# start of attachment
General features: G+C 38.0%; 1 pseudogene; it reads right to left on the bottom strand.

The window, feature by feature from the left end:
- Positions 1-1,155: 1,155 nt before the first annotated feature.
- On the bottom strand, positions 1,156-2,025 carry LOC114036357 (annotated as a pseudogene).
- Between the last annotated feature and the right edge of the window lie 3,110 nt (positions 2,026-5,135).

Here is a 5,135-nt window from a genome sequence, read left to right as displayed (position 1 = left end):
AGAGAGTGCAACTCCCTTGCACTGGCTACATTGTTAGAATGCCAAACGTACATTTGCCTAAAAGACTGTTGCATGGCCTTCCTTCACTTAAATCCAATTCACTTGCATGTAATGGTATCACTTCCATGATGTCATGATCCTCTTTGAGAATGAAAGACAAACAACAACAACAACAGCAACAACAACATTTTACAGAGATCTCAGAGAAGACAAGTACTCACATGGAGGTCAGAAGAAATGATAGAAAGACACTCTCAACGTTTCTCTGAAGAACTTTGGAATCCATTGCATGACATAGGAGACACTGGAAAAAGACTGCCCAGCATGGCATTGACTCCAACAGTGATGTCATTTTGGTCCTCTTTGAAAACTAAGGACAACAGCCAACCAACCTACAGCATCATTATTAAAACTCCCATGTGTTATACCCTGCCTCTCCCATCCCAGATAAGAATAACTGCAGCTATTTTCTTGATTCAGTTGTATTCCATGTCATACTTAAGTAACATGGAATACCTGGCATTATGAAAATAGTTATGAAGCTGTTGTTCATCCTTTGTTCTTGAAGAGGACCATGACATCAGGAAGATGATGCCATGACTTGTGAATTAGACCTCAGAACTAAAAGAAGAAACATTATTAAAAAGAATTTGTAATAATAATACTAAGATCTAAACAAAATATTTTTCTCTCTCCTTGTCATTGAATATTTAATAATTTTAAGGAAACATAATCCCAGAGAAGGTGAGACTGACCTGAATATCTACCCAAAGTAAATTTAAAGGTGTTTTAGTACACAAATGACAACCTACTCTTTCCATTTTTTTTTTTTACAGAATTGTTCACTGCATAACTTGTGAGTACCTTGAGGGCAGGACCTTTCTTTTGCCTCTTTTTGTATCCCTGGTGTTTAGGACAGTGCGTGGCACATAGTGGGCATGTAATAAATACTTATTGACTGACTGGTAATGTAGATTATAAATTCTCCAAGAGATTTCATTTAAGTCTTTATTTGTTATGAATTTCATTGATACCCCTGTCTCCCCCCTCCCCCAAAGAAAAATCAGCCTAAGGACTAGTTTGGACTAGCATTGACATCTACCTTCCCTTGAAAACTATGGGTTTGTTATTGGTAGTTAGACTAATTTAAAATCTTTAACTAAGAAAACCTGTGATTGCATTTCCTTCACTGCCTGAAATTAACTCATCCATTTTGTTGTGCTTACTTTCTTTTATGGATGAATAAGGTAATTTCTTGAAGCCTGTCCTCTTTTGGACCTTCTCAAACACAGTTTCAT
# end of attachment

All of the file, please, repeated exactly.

General features: G+C 38.0%; 1 pseudogene; it reads right to left on the bottom strand.

The window, feature by feature from the left end:
- Positions 1-1,155: 1,155 nt before the first annotated feature.
- On the bottom strand, positions 1,156-2,025 carry LOC114036357 (annotated as a pseudogene).
- Between the last annotated feature and the right edge of the window lie 3,110 nt (positions 2,026-5,135).

Here is a 5,135-nt window from a genome sequence, read left to right as displayed (position 1 = left end):
AGAGAGTGCAACTCCCTTGCACTGGCTACATTGTTAGAATGCCAAACGTACATTTGCCTAAAAGACTGTTGCATGGCCTTCCTTCACTTAAATCCAATTCACTTGCATGTAATGGTATCACTTCCATGATGTCATGATCCTCTTTGAGAATGAAAGACAAACAACAACAACAACAGCAACAACAACATTTTACAGAGATCTCAGAGAAGACAAGTACTCACATGGAGGTCAGAAGAAATGATAGAAAGACACTCTCAACGTTTCTCTGAAGAACTTTGGAATCCATTGCATGACATAGGAGACACTGGAAAAAGACTGCCCAGCATGGCATTGACTCCAACAGTGATGTCATTTTGGTCCTCTTTGAAAACTAAGGACAACAGCCAACCAACCTACAGCATCATTATTAAAACTCCCATGTGTTATACCCTGCCTCTCCCATCCCAGATAAGAATAACTGCAGCTATTTTCTTGATTCAGTTGTATTCCATGTCATACTTAAGTAACATGGAATACCTGGCATTATGAAAATAGTTATGAAGCTGTTGTTCATCCTTTGTTCTTGAAGAGGACCATGACATCAGGAAGATGATGCCATGACTTGTGAATTAGACCTCAGAACTAAAAGAAGAAACATTATTAAAAAGAATTTGTAATAATAATACTAAGATCTAAACAAAATATTTTTCTCTCTCCTTGTCATTGAATATTTAATAATTTTAAGGAAACATAATCCCAGAGAAGGTGAGACTGACCTGAATATCTACCCAAAGTAAATTTAAAGGTGTTTTAGTACACAAATGACAACCTACTCTTTCCATTTTTTTTTTTTACAGAATTGTTCACTGCATAACTTGTGAGTACCTTGAGGGCAGGACCTTTCTTTTGCCTCTTTTTGTATCCCTGGTGTTTAGGACAGTGCGTGGCACATAGTGGGCATGTAATAAATACTTATTGACTGACTGGTAATGTAGATTATAAATTCTCCAAGAGATTTCATTTAAGTCTTTATTTGTTATGAATTTCATTGATACCCCTGTCTCCCCCCTCCCCCAAAGAAAAATCAGCCTAAGGACTAGTTTGGACTAGCATTGACATCTACCTTCCCTTGAAAACTATGGGTTTGTTATTGGTAGTTAGACTAATTTAAAATCTTTAACTAAGAAAACCTGTGATTGCATTTCCTTCACTGCCTGAAATTAACTCATCCATTTTGTTGTGCTTACTTTCTTTTATGGATGAATAAGGTAATTTCTTGAAGCCTGTCCTCTTTTGGACCTTCTCAAACACAGTTTCAT